Nov 26, 2010

Critical response of "Faith in Democracy: Islamization of the Iraqi Polity after Saddam Hussein"

Read the whole piece:

By: Abdulla Hawez

In his well-explained study "Beverley Milton-Edwards" demonstrates Islamization of the Iraqi polity post-Saddam Hussein. He argues that emergent of Islamic discourse is stifling the process of rebuilding democratically-protected Iraq. Edwards systematically addresses rising of insurgency in Iraq and concurrent democratic developments in post-Saddam era. First, he explains the Iraqi polity pre-war during Saddam Hussein regime. immediately, afterward, he shows that democracy discourse in unstable Iraqi post-war polity is a consistent tension between Islamic and Secular interpretations, and that will turn the post-war reconstruction more widely. subsequently, he argues whether the Iraqi post-war polity is Islamic Authoritarianism or Democracy? He thinks the dawn of a populist element of Islamism is not a new occurrence. concurrently, he mentions that populist Islam is a facet of the modern political era in the country that was exploited ruthlessly by its former leader. meanwhile, he gives two points that helped Islamists to become populist. First, political Islam had become a grand motif in the wake of the Cold War in the Middle East for anti-Westernism and indigenous populism. Second, populist Islam has materialized as a vibrant force in this modern maelstrom of politics – developing distinct internal identities and differences. Afterwards, he points out elements of Populist Islam. Then, he illustrates the populist trends of Islam. Simultaneously, he suggests that the first element of the populist trend is Shi’a in origin and Iranian-influenced. Equally important, he writes the second element lies within Iraq’s traditional Sunni religious elite and populist preachers – many of whom had been paid employees or religious functionaries of Saddam Hussein’s state. Moreover, subsequently, he believes that the two Islamic sectors acknowledged their own trends. In detail, he first emphasizes on the Shi’a ascendancy. He writes, violence against the Shi’a religious leadership and the attacks on their followers stained the early days of post-Saddam Iraq. Nevertheless, the leaders of the occupation believed that they could quickly marshal extensive Shi’a support for the reconstruction and democracy agenda. Furthermore, he notes that Iran, although publicly disdaining a role for itself in Shi’a dynamics in Iraq, has wielded significant influence over the debate about the Islamization of Iraq post-Saddam. Next, he comments on the Sunni element. He claims that in the past the Sunni of Iraq enjoyed a degree of influence that did not necessarily accord with their demographic strength. However, according to Edwards, the collapse of the Hussein regime was a threat to Sunni hegemony over the apparatus of the Iraqi state. Therefore, He argues, that the primary feature of Sunni Islamization is insurgency. Eventually, he contends, that democracy in Iraq is a long way off and it is most likely to emerge, even though, it might be as Muslim rather than liberal in character.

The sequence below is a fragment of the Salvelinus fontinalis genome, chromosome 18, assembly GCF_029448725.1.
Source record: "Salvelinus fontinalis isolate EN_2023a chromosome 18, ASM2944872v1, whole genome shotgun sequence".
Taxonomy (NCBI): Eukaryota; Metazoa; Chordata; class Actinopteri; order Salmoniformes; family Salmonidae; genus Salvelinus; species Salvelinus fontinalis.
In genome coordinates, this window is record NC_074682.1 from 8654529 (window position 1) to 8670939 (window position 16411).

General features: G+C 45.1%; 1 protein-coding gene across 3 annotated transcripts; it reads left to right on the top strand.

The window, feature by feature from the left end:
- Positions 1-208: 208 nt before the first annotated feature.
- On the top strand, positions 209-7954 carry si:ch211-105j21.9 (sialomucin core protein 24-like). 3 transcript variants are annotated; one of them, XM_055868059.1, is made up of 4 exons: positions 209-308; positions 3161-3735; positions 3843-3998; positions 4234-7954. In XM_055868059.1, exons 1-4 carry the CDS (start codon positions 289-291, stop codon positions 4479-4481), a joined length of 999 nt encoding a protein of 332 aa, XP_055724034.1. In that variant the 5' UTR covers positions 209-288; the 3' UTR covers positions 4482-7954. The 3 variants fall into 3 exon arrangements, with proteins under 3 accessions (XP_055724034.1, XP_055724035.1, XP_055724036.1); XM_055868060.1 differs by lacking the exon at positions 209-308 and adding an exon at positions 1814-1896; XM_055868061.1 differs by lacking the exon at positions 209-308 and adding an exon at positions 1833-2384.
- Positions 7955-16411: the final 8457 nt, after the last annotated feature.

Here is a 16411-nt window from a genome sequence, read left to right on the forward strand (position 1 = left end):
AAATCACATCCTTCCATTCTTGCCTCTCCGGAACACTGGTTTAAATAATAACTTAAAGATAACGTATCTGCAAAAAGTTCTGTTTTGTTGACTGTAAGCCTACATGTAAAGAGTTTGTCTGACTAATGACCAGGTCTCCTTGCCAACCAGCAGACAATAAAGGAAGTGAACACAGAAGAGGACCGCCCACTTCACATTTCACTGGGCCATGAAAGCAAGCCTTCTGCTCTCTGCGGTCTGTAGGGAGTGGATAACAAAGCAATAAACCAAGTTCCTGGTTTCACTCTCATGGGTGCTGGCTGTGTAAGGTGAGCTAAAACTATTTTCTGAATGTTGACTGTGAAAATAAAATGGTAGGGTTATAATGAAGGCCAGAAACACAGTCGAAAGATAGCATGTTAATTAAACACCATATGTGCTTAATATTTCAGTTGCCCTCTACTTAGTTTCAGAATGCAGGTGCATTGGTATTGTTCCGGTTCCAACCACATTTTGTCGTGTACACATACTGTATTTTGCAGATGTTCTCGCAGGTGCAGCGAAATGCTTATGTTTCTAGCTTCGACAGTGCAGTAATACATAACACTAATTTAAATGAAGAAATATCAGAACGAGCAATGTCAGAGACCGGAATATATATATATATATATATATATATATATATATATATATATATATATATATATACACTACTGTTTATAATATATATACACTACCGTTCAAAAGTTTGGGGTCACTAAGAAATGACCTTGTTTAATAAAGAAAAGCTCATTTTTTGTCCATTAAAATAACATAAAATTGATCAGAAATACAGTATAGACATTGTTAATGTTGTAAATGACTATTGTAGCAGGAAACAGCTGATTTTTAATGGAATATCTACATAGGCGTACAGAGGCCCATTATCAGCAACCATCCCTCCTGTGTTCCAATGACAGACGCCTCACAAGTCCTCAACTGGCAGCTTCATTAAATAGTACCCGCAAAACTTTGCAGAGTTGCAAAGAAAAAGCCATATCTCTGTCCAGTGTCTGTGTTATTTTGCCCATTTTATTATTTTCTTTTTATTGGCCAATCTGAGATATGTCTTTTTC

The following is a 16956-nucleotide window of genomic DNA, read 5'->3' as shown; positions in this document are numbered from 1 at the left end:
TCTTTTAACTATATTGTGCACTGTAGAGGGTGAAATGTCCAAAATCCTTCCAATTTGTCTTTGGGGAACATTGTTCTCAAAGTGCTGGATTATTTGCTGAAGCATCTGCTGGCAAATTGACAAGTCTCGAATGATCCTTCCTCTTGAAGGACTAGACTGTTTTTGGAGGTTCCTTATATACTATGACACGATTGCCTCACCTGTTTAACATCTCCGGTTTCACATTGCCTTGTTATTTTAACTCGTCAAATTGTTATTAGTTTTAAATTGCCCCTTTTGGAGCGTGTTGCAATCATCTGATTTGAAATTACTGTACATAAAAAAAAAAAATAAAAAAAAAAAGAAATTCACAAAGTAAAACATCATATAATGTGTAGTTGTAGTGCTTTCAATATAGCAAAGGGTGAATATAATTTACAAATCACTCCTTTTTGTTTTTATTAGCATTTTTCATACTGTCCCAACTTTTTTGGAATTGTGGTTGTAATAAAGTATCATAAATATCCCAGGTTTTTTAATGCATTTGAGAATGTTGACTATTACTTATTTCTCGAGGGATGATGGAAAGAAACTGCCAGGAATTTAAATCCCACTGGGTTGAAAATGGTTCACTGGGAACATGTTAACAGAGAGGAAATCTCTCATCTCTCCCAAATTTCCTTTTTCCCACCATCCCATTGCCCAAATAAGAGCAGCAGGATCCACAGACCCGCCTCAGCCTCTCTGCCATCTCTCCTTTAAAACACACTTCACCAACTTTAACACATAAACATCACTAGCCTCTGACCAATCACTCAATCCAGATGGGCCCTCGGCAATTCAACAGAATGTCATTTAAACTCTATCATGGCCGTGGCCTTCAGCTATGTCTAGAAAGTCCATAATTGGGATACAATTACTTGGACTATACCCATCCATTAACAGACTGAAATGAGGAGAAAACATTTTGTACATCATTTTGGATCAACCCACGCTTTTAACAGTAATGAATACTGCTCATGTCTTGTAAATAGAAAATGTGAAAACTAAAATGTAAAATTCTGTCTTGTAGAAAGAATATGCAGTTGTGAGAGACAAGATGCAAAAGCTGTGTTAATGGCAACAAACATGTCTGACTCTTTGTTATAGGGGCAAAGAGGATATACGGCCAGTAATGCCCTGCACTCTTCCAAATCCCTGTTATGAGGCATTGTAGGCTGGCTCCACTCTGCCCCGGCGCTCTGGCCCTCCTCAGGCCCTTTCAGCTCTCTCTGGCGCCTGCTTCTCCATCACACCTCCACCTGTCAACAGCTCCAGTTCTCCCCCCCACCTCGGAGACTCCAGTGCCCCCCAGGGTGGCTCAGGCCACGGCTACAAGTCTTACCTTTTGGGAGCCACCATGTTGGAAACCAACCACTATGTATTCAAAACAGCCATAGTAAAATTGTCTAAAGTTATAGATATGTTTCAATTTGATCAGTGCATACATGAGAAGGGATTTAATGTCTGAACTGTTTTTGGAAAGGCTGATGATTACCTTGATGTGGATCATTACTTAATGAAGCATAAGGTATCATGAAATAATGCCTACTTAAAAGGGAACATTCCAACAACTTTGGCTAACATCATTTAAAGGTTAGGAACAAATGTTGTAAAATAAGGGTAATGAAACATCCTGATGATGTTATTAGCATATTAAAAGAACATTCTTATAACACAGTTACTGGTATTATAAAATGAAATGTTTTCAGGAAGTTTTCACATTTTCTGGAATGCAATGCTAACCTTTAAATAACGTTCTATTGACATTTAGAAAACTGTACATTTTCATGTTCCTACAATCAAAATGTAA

I think this study is deeply explaining post-war Iraqi polity. He gives us trends of the two main Iraqi religious sectors, and most of his informations are right about post-Saddam Iraqi polity. However, there is some lack of information about Kurds as one of the three main ethnics in Iraq. Edwards has tried to give us comprehensive study about the future of democracy in Iraq through showing all trends from Islamist Shi’a and Sunnis, but he totally neglects Kurds which they are highly contributing in the journey to utterly democracy in Iraq. I'm wondering whether if he knows about the significant place that Kurds have in current Iraqi polity or not? Even though, he demonstrates the Islamization of Iraqi polity, but Kurds also part of the Islamic society in Iraq. Moreover, i think, in spite of his conclusion which he thinks that democracy will emerge in Iraq soon or later, but he dosen't give any keys to convince us that iraq's future is vibrant and will approach to further democracy. Contrarily, what I really like about this study is the clear and strong language. Not only-but also, another marvelous point about this study is that the writer stands equally from all sides, which got rich the piece. Again, he thinks that Islamists can mix between their idological background and democracy, I think that's also a good point, because for now it's almost imposibble to talk about democracy without Islam. Thus, I think, he gives a hope for the future of democracy in Iraq. But, it isn't a garantte if we look at the Islamist's agenda and their thinking background. Accordingly, the study is good and we can rely on it to understand the Iraqi polity and how much Islamists rooted in politics and the future of domocracy under the rule of Islamists.

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